The last time Andy Murray played more than three sets in one match he moved over the Centre Court grass at Wimbledon like Hercules – Harold Steptoe’s horse, not the Roman god. On the hardcourt of Louis Armstrong Stadium on Monday the former US Open champion was more spritely than that hobbling beast and rekindled a smattering of his best moments on day one of the 50th edition of the tournament to eke out a tough 6-7 (5), 6-3, 7-5, 6-3 win over James Duckworth.
“It was tricky, especially early on,” Murray said. “James served big and played a lot of drop shots. I played some good stuff at times. I changed on the return game, standing a bit further back, and got into the rallies a bit more. I’ve struggled on this court but it’s a little bit more sheltered and the sun went behind the roof in the end. I’m very happy to be back.”
On this showing – admittedly a ludicrously small sample from which to make a considered judgment – Murray can be competitive in the short to medium term at a lower level in best-of-five matches; whether he can regularly reach the levels of stamina and zip that delivered him three major titles and drove his peers to distraction, it is too early to say. The test for him here – in heat forecast to be near to 100 degrees for most of the week – is to recover in time for the second round on Wednesday.
It was his concern about playing back-to-back five-setters that persuaded him to pull out at the last minute a year ago, as well as resorting to surgery on his hip just before the Australian Open, then postpone his comeback on the eve of Wimbledon in the summer.
Murray’s shot-making and all-round game are in excellent order and his desire is clearly as strong as ever. However, he faces a stiffer challenge in round two against Fernando Verdasco who beat his Spanish compatriot Feliciano Lopez, 6-2, 7-5, 6-4. Murray has won 13 of their 14 matches, most recently in Dubai last year.
The hot, still air in the revamped Armstrong stadium was stifling – even for those watching. But Murray’s draining months of rehabilitation after that surgery paid a dividend against an opponent five years younger than him at 26. Duckworth is ranked 448 in the world, having endured his own hospital log of operations from his elbow to his feet, played way above that here.
He wasted two break points in the third game and Murray reciprocated two games later, cementing a stuttering pattern of lost opportunities. Murray had two set points in the 12th game and again failed to cash in; a couple of poor mistakes in the tie-break cost him the set, and his resolve would be properly examined in the rest of the match.
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He finally got the break to lift his spirits at the fourth attempt and powered on to level at a set apiece. Moving with his old enthusiasm, he fashioned a set point and forced a tired backhand out of Duckworth to take the third. Broken at the start of the fourth, Murray had to dig deep again to tame an opponent plainly relishing the challenge and the atmosphere.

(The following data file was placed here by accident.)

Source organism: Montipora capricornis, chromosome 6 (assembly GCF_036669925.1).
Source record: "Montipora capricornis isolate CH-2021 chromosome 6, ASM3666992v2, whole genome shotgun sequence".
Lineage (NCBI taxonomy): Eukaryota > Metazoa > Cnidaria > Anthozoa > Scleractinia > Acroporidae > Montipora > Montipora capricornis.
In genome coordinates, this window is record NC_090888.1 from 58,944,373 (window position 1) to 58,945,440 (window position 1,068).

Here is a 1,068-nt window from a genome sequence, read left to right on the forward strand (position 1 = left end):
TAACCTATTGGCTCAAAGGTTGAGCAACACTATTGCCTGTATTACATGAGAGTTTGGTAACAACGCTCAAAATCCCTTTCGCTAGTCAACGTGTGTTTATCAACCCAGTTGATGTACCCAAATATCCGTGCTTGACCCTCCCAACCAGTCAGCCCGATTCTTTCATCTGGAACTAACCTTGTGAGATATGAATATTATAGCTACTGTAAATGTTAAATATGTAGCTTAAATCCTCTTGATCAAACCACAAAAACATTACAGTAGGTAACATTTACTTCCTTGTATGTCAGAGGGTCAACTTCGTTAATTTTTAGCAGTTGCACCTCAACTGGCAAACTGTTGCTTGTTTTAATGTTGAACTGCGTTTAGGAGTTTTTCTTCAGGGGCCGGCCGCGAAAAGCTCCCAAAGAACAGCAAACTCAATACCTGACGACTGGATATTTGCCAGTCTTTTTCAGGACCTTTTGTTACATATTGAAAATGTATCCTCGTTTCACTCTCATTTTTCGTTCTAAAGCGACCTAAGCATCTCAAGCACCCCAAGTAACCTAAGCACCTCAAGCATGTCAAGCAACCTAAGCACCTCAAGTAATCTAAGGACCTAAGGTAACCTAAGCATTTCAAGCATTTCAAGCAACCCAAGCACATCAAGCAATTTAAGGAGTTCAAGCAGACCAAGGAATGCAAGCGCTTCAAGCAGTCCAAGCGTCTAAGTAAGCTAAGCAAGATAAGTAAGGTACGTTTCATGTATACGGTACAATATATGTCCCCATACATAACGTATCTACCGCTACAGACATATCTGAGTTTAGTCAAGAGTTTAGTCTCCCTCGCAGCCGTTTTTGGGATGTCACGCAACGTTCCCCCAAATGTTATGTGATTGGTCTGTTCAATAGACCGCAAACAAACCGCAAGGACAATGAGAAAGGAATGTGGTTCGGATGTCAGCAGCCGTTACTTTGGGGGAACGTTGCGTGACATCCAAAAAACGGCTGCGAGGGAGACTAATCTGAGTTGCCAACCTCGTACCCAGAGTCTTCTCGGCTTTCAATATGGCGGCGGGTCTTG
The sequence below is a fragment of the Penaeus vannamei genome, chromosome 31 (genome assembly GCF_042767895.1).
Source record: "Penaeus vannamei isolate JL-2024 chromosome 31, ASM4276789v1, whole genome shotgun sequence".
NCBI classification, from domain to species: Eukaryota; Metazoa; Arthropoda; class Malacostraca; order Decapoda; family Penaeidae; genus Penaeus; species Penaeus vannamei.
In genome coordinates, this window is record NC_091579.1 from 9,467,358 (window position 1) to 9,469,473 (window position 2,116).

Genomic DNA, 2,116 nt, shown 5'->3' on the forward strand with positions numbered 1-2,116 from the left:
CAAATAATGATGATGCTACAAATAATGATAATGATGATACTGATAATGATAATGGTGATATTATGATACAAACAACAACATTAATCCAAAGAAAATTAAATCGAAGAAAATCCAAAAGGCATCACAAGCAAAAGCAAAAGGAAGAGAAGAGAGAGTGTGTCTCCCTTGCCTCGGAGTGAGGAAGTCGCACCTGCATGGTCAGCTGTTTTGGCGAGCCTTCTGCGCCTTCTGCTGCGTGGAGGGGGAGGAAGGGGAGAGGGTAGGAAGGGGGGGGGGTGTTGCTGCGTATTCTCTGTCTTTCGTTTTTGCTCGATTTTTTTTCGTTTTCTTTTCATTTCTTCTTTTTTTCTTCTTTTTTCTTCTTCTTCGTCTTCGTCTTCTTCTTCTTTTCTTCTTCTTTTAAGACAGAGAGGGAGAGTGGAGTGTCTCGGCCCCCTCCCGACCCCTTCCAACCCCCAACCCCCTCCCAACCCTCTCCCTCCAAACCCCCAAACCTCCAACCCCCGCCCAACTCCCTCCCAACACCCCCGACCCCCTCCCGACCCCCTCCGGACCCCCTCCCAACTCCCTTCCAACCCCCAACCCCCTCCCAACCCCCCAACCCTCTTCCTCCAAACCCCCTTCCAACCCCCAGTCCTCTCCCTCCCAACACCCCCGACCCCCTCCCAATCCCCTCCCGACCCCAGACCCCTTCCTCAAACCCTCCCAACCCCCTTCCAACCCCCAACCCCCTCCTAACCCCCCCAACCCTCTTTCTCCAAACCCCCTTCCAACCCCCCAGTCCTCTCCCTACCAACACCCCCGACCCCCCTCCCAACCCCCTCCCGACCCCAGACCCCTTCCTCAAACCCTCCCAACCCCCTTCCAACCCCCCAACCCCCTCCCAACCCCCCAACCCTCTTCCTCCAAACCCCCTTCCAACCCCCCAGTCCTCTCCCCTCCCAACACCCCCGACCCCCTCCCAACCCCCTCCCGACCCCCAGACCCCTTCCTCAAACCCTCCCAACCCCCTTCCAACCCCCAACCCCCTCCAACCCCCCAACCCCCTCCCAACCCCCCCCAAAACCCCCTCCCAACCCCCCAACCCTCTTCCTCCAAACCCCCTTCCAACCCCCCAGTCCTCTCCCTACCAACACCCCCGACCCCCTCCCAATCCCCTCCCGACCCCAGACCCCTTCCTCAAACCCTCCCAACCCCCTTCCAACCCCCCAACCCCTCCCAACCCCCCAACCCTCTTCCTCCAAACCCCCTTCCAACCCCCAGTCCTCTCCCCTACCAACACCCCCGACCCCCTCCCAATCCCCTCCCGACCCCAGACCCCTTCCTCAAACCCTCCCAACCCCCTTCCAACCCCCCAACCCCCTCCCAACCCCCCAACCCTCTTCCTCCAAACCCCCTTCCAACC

After breaking back Murray put quality pressure on his opponent to break again for a 4-2 lead and wrapped it up in style. The way he hunted down a drop shot to get to match point was as revealing as anything he did during the entire three hours and 17 minutes.
While Murray was reviving flickering memories of his past after 412 days away from the major championships, the British No1, Kyle Edmund, was succumbing to cramp and a lingering non-specific illness on Court 13 against Paolo Lorenzi. The Italian found enough in his 36-year-old bones to win 4-6, 6-4, 7-5, 6-1 in three hours and 12 minutes and, while Edmund showed admirable pluck to finish, he was swinging from memory for the last hour of it.
Lorenzi, ranked 94 in the world but owner of a crafty game (and the most disarming, pasted-on grin in tennis), was having his first match on hardcourt since he blew a two-set lead against Dami Dzumhur in the first round in Melbourne. But he rediscovered his liking for the surface when Edmund’s rhythm and power deserted him in the second set, and the 16th seed looked furious with himself when he planted a closing forehand beyond the baseline.
They swapped breaks midway through the third as Edmund fought for parity against a player he should have been ushering out of the tournament. Another over-cooked forehand put him a set down. There is no quit in him, though, and it took Lorenzi nearly 10 minutes to serve out the third game before going on to seal the upset with his 21st ace.
Edmund said later he would have to “wait and see” if he was fit enough to play in Great Britain’s Davis Cup tie against Uzbekistan, which begins in Glasgow in three weeks. And whether or not Murray resumes service for his country in the city of his birth is similarly up in the air.
Heather Watson, who has had more nightmares here than ever existed on Elm Street, fought hard to avoid another New York defeat but Ekaterina Makarova was too strong at the end of a two-hour battle, winning 6-1, 3-6, 6-3.